What’s better than a family gathering to celebrate a birthday?
What’s better than a family gathering to celebrate a birthday? A family gathering to celebrate a 100th birthday!
That is what Rhoda Dietz’s family did last week. Her children—Paul, Juliann, Phil and Kay, their spouses, and nearly all the grandchildren and great-grandchildren, came to Sleepy Eye from near and far to celebrate the occasion. They trickled into town over a few days and held a party for Rhoda on Sunday, Sept. 9 at the Event Center.
Friday morning, Rhoda graciously agreed to chat about her life for a newspaper story. She even had a tale about her birth. Rhoda’s parents lived in Sleepy Eye, but she was born in Minneapolis. Why? Because her mom went to the State Fair and it turned out to be the day baby Rhoda was born.
Rhoda’s parents, Arthur and Mabel Harris, owned the greenhouse and Rhoda has good memories of her mom running the business and working there herself. Arthur also had a machine shop and patented a machine that produced paper boxes for seedlings which were used at their greenhouse and also sold to other nursery and greenhouse customers.
Rhoda graduated from Sleepy Eye High School in 1936 and attended the University of Minnesota for a couple years. “I didn’t really know what I wanted to study,” she said. “But I wanted to go to college.”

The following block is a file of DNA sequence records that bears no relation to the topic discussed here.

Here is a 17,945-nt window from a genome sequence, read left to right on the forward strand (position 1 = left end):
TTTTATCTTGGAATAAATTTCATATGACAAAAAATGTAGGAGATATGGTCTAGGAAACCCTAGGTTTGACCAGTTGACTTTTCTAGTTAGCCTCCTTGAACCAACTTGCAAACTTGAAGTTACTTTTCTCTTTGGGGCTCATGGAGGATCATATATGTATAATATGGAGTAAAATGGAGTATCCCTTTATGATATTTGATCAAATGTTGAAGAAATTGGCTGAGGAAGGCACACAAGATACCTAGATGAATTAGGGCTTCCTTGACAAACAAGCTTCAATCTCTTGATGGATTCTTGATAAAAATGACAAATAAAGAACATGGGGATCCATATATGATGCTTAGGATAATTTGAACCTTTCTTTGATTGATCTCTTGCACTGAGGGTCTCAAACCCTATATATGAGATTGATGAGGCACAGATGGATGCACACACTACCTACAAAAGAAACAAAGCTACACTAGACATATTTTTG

After she returned to Sleepy Eye, Rhoda met Ray Dietz and they were married in 1941 and raised their family in Sleepy Eye.
Rhoda reminisced that she enjoyed working with girls, even as a teenager. “I started a Campfire Girls group when I was 16,” she said. “And after I came back from the University, I started another group.”
As their children grew, Rhoda became involved with them in 4-H. “I probably volunteered as a 4-H leader for 25 years—even after my kids were done,” she said. “I taught a lot of girls to sew.” She continued to enjoy sewing herself, making many quilts.
Rhoda’s volunteer activities also included much time devoted to St. Mary’s Church. “I took communion to the homebound, helped decorate in church, worked at a lot of dinners, and helped care for and alter priests’ vestments.”
Asked that traditional question: How did this happen, living to be 100? Rhoda said she had no idea. On second thought, she said, “I enjoyed water aerobics and was part of a square dancing group. I was always active.”